top of page

Cottage Grove community garden a role model for other communities and the country

A new community garden, led by multiple gardeners from the Washington County migrant community, the City of Cottage Grove and multiple city organizers, brings residents together to grow culturally relevant food from their upbringing. The garden is open to all, and increasing access to healthy food and green spaces while growing produce to help reduce existing food scarcity.


“As a resident of Cottage Grove in Washington County, I’m so proud of this initiative, which is a role model for other communities and the rest of the country,” said Sheletta Brundidge, WCCO radio host and Cottage Grove, Minn. resident. “People from other countries can plant foods they grew up eating and loving in this garden and feel a sense of home, and educate those of us who may have never been to their home country.”


The 40-plot Meadow Grass Community Garden opened May 30, and the project was funded through the Statewide Health Improvement Partnership, a grant administered by Washington County Public Health and Environment. 


Maggie Noubissie, a Cottage Grove resident of 21 years originally from Cameroon, and her daughter are on the planning committee that built the vision for Meadow Grass Community Garden. “In addition to growing the food, we can bring immigrant communities together,” said Noubissie. “The garden is not specifically for African migrant communities – it’s open to everyone. We have gardeners of African descent, we have Asian and South American gardeners, it’s global,” she said.


Each community garden plot is home to different fruits and vegetables. Gardeners from Cottage Grove and neighboring cities are gardening there. Noubissie and her daughter are growing foods she grew up with in Cameroon, including greens like betta leaf, huckleberry or Njama Njama, a very important leafy vegetable crop in Cameroon, water leaf, which is like a spinach, and melon plant.


“That’s the beauty of the community garden – you get to grow the foods you grew up eating, just like other people from other cultures,” said Noubissie. “Even though we are not home, it brings back the homeland to us. And I think it's a very healthy way for us as immigrants living here to reconnect with the homeland, but also to introduce other people to our foods.”


As for the future of the garden and making sure it’s here for our kids when they get older, Noubissie says “As long as there will be gardeners, this garden will exist.” She feels this is just the beginning, and there’s an opportunity for this garden model to happen in other cities too.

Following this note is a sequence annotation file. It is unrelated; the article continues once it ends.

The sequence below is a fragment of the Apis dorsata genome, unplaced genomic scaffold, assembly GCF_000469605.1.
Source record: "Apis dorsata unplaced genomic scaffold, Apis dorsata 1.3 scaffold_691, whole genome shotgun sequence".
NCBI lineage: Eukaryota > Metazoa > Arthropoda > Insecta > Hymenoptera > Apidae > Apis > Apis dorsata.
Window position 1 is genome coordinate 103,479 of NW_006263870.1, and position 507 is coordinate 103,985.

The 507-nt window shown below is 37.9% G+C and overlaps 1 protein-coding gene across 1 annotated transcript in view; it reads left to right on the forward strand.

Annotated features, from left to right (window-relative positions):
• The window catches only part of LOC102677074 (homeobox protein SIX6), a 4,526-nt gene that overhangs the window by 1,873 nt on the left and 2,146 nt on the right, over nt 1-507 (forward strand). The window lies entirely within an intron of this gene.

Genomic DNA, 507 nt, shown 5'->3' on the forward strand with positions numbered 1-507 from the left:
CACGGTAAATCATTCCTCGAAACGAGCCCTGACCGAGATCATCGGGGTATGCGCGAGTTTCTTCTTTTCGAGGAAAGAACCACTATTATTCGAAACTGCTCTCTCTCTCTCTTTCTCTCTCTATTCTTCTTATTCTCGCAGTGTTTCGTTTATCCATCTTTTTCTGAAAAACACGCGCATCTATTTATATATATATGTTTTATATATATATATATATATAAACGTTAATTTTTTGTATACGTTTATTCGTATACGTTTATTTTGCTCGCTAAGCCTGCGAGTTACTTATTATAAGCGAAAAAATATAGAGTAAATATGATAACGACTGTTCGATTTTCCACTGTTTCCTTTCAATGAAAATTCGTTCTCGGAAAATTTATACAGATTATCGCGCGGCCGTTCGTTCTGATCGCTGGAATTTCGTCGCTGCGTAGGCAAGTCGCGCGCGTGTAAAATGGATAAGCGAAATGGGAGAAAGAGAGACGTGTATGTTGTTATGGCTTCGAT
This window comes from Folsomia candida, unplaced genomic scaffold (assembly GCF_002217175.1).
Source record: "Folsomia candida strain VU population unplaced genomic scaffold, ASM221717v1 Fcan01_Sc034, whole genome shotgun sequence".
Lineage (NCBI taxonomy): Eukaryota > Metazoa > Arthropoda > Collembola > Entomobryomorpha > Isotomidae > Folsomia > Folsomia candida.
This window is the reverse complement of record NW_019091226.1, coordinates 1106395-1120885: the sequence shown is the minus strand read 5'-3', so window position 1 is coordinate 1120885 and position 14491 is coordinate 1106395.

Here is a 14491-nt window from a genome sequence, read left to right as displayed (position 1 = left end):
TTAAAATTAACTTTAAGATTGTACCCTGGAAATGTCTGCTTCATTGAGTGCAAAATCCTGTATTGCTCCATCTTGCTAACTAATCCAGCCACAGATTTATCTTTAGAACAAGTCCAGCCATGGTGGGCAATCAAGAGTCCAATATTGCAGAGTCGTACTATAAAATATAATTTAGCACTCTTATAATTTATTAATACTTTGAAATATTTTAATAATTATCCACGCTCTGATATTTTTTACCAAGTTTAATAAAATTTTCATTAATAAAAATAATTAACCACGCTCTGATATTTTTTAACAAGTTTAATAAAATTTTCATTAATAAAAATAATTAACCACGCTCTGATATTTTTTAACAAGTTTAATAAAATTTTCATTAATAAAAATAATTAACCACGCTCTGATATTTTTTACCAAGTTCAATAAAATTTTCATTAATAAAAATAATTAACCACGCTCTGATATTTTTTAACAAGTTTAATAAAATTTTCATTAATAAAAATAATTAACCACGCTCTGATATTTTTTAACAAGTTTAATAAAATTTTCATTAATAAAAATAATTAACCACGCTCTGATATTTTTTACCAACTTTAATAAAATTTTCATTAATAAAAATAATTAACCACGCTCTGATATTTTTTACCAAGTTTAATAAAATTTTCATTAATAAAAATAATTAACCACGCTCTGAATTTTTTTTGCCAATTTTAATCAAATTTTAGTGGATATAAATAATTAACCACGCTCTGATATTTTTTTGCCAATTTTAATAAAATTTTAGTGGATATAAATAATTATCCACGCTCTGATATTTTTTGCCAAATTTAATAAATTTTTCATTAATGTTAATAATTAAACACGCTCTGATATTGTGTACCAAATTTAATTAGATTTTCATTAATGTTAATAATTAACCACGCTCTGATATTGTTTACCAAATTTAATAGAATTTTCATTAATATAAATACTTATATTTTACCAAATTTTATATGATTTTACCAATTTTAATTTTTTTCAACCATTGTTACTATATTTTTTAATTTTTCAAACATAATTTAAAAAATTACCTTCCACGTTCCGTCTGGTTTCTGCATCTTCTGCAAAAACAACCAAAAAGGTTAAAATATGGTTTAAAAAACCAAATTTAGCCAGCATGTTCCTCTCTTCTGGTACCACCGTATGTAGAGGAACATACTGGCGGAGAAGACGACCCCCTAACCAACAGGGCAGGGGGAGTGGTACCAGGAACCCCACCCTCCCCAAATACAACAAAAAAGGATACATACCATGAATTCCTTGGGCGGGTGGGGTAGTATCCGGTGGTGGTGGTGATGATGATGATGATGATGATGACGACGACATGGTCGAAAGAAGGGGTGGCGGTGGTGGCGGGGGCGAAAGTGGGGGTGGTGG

“Folks want to be able to grow their own plants and vegetables and things that they grew up eating and loving,” said Brundidge. “Projects like this foster mental and physical well-being and bridge gaps between communities and local governments,” she added.


For the project, the City of Cottage Grove secured land and plot registration, tilling and irrigation services, an onsite portable restroom, and parking access. UMN Extension supplied a shed and tools, soil testing, and will offer ongoing guidance for community gardeners. Its Master Gardeners also constructed a fence in partnership with community volunteers. Additionally, Ramsey/Washington County Recycling & Energy Center provided compost, and a volunteer group is established to manage day-to-day operations to ensure the project remains sustainable.


“This project has been about connection — to cultural foods, memories of residents’ home countries, and the opportunity to spend time with our neighbors,” said Eric Ini, community organizer and founder of Influencer Hotspot, a supporter of the project. “Meadow Grass Community Garden is an example of how we can start to meet the real needs of our communities when we bridge the gap between minority groups and government institutions.”


The Meadow Grass Community Garden is located at 6950 Meadow Grass Avenue in Cottage Grove, and open now through mid-October. “Even if you don't live in Cottage Grove, it is a vibrant space and just a sight to see how people from diverse backgrounds are coming together to learn, to share, to connect, to communicate, to love on one another through planting, through growing, through connecting,” says Brundidge. 


For more information, visit



bottom of page